> those
> that apply to its limiting cases in general relativity for vacuum
> and
> Maxwell's electrodynamics), & in fact there are some serious
> challenges to
> it. Similarly, no cosmologist that I know of 50 years ago objected
> to
> talking about the big bang "theory" or steady state "theory" even if
> they
> were strongly opposed to one or the other, & in spite of the fact
> that
> neither at that time could be called "well-substantiated."
> This problem doesn't really come up in discourse among scientists -
> at least
> in my experience. I.e., no scientist objects to calling someone
> else's
> views a "theory" even if he/she considers them wrong. Where the
> problem
> occurs is at the popular level where "theory" is sometimes taken to
> mean -
> especially by anti-evolutionists - to mean pure guesswork or
> speculation.
> That's why it's usually accompanied with the word "just" - i.e.,
> "evolution
> is just a theory." & the implication is that one guess is as good
> as
> another. & evolution is not "just a theory" in that sense.
> Shalom
> George
I think there is another reason why both Steady State Theory and Big Bang
Theory were so labelled: they had potential observational consequences,
though at the time of presentation no one knew how to make the
measurements. Gamow predicted that there would be remanent radiation from
the origin. Goldi, Bond and Hoyle prohibited such radiation from every
direction is space. The guys at Bell Labs thought of all kinds of things
to check to explain the noise before somebody clued them in that they
were seeing what Gamow had predicted.

I readily understand the opposition of some scientists to the Big Bang.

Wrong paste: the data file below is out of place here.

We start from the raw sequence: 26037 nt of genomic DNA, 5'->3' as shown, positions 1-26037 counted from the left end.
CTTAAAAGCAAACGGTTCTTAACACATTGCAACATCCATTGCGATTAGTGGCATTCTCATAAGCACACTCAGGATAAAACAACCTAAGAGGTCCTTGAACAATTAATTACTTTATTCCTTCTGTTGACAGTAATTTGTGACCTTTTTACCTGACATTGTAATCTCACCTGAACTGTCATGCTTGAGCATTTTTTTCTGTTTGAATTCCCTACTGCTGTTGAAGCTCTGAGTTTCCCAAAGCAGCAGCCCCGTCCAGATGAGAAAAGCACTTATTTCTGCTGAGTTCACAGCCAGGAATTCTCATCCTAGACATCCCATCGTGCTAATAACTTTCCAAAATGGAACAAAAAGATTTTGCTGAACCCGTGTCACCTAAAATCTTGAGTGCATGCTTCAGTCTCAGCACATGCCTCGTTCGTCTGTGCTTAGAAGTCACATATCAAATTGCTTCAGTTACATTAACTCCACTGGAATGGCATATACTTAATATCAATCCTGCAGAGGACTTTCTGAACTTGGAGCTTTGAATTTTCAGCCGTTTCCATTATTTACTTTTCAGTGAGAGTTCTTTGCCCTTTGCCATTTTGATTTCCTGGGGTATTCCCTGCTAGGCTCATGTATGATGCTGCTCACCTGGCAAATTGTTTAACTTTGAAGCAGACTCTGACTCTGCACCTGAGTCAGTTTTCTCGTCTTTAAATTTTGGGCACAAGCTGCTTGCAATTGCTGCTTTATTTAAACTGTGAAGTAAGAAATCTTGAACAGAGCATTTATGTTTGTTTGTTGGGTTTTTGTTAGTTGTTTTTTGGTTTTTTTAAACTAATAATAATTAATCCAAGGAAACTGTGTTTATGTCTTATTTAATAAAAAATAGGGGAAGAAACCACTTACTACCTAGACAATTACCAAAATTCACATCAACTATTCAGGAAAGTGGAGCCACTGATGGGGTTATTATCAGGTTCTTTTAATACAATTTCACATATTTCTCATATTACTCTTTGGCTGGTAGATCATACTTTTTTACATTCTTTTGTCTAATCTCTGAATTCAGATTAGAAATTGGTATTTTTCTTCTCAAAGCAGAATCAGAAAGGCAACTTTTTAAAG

It could fit the theological and metaphysical notion of a creation.
Steady State had no such possibility. But now that the notion of a
multiverse has been discovered, a non-theistic possibility for the Big
Bang allows them to be comfortable with materialism. The question remains
why there is something rather than nothing. But if someone raises that
question, it is possible to tell them to quit asking non-scientific
questions and to just stick with the equations.

Even the wildest of hypotheses in the scientific realm involve
predictions or a clear empirical fit to data. Though preliminary, they
are given "theory" as a courtesy title. However, ID has not made any such
definite predictions. The best I've heard is the claim that "junk DNA"
would have a function. But this is no more than an informal tag being
corrected by further work in standard science. "Intron" was the formal
term. It contains no evaluation of relevance. Another correction had to
be made to the "one gene, one protein" view. So far as anything I have
seen, the genomes sequenced so far fit nicely into the evolutionary
pattern. Viewing the end product in isolation allows the claim that we
don't see how it could have been produced by known natural processes.
However, several intermediate steps naturally produced have already been
noted. Of course, there are some people so gifted that they can
confidently predict that none of the remaining gaps will ever be filled.
Surely we must bow before their superior intellectual or prophetic

I recall a chap who said he had the gift of prophecy. Enrolled in Bible
institute, he came out of the first exam with the statement, "That test
was so difficult I couldn't even prophesy the answers." He dropped out.
Is there an analogy?
Received on Thu Oct 20 17:14:46 2005